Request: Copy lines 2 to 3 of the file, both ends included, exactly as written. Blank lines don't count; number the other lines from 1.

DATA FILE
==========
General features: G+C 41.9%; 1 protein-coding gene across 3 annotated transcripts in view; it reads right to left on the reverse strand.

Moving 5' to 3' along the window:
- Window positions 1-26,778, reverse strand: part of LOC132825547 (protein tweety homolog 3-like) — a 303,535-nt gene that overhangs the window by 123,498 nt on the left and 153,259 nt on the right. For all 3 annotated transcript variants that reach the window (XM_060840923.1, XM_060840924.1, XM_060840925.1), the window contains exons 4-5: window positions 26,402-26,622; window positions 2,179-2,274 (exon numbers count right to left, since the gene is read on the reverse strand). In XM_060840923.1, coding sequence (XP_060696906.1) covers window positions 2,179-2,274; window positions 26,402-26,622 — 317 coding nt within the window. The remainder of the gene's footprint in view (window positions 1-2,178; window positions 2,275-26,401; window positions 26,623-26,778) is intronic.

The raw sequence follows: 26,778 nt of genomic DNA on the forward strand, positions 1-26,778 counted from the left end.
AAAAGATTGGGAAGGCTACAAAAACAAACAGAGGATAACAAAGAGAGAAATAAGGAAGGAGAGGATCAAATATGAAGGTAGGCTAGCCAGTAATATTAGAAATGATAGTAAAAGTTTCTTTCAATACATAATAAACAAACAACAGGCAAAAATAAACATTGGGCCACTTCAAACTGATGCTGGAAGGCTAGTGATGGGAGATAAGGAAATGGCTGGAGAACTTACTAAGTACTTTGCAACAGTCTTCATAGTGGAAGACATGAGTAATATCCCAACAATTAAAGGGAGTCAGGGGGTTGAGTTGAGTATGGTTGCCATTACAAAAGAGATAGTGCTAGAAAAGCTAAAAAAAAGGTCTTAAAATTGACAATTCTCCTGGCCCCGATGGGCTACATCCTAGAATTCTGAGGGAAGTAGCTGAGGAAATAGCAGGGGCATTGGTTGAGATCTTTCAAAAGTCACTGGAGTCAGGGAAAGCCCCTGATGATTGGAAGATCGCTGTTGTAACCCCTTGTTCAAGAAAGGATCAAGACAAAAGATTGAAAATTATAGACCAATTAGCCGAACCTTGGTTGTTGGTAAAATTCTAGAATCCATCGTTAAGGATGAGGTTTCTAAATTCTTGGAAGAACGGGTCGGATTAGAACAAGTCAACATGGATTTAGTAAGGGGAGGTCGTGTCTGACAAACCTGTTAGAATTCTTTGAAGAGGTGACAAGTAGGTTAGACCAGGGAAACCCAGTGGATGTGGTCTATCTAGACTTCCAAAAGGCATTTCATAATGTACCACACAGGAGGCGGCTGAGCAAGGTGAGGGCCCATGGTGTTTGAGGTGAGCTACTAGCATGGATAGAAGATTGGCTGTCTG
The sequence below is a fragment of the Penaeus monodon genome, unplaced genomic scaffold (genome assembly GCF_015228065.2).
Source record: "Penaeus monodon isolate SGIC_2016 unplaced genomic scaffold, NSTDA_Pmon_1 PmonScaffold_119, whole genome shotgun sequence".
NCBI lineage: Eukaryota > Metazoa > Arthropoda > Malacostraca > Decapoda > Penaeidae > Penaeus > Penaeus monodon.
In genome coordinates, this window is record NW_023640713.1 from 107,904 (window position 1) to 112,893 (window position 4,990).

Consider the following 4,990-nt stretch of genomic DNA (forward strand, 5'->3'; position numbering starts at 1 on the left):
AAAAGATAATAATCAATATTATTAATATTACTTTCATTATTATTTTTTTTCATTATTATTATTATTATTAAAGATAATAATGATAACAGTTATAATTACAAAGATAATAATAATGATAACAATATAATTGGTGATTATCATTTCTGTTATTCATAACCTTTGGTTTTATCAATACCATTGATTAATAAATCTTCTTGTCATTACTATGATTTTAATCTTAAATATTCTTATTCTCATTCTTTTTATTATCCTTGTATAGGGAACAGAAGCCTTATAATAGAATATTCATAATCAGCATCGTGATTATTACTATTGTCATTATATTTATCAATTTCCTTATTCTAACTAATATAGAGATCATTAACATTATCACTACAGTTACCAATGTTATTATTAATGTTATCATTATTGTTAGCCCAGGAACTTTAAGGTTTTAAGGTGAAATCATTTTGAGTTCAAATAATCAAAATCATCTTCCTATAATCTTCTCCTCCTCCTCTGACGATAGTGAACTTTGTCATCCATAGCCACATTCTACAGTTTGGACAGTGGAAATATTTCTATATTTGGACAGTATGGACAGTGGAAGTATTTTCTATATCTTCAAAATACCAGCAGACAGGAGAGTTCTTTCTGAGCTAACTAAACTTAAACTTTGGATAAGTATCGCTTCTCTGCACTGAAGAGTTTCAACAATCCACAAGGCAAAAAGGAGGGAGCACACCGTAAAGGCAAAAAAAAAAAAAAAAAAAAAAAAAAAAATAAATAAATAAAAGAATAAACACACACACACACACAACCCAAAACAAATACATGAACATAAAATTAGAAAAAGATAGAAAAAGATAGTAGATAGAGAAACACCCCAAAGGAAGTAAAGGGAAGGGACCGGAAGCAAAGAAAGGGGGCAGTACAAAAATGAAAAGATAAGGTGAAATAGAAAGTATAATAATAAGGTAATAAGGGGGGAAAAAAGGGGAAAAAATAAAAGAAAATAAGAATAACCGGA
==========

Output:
Moving 5' to 3' along the window:
- Window positions 1-26,778, reverse strand: part of LOC132825547 (protein tweety homolog 3-like) — a 303,535-nt gene that overhangs the window by 123,498 nt on the left and 153,259 nt on the right. For all 3 annotated transcript variants that reach the window (XM_060840923.1, XM_060840924.1, XM_060840925.1), the window contains exons 4-5: window positions 26,402-26,622; window positions 2,179-2,274 (exon numbers count right to left, since the gene is read on the reverse strand). In XM_060840923.1, coding sequence (XP_060696906.1) covers window positions 2,179-2,274; window positions 26,402-26,622 — 317 coding nt within the window. The remainder of the gene's footprint in view (window positions 1-2,178; window positions 2,275-26,401; window positions 26,623-26,778) is intronic.